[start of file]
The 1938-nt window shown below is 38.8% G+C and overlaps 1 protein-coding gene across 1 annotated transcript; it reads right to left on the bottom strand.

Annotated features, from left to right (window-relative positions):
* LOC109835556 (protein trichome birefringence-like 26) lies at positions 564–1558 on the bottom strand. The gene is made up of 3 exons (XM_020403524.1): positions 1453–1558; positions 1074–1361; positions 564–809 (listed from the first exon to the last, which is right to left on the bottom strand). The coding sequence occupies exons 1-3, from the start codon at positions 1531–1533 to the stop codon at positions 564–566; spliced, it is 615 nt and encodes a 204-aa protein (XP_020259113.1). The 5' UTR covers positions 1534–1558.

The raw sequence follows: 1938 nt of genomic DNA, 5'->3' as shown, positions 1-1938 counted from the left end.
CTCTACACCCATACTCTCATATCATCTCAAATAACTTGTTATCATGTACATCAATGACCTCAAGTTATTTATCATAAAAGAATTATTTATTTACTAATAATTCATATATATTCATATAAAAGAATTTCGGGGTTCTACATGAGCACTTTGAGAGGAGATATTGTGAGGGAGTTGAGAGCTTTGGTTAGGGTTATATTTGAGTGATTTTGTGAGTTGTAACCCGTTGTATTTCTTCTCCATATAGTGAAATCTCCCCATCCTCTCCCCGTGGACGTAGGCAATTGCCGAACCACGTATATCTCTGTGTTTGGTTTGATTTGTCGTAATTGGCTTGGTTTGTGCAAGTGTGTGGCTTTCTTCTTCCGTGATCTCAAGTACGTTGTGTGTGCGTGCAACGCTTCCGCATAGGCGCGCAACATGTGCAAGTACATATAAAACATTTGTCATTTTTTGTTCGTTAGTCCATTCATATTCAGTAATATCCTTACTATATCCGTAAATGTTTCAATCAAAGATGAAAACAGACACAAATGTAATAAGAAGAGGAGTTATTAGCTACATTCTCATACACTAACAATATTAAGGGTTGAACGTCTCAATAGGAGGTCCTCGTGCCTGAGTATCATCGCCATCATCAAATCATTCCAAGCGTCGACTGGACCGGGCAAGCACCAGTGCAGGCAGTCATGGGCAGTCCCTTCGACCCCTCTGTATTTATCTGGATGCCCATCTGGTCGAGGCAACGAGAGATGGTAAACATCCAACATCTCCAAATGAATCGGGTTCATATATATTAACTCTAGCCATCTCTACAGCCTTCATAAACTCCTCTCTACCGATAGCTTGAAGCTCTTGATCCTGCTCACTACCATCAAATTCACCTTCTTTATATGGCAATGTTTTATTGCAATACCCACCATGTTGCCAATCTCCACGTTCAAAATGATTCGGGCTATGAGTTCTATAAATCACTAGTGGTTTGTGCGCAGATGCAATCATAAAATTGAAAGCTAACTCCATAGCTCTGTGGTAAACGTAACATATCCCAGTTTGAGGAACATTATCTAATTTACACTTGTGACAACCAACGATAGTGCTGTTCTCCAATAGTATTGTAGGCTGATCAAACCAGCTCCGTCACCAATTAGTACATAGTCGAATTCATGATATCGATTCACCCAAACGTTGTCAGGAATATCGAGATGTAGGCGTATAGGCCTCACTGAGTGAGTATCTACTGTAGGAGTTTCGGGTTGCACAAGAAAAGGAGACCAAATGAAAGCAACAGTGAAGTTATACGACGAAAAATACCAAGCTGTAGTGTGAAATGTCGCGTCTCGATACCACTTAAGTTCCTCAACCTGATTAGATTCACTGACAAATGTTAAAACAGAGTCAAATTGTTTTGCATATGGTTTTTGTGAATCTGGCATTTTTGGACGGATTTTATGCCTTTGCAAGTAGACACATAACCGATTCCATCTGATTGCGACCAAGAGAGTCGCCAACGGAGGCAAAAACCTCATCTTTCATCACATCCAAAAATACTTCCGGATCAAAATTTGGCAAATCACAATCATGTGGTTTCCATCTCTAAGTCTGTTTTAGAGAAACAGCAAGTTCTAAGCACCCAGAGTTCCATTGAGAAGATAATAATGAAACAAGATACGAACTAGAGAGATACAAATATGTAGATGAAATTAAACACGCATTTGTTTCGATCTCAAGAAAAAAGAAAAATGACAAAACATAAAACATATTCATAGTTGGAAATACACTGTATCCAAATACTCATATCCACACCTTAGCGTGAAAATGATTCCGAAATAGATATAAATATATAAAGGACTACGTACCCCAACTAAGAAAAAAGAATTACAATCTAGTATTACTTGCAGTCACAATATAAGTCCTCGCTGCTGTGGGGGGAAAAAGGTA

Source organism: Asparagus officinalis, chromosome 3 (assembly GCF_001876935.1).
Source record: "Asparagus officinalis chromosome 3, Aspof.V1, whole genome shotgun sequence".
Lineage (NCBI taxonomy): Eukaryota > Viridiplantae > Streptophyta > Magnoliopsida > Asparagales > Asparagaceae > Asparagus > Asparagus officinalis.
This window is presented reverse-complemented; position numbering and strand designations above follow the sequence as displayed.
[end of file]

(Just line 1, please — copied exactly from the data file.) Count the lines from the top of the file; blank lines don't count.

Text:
The 1938-nt window shown below is 38.8% G+C and overlaps 1 protein-coding gene across 1 annotated transcript; it reads right to left on the bottom strand.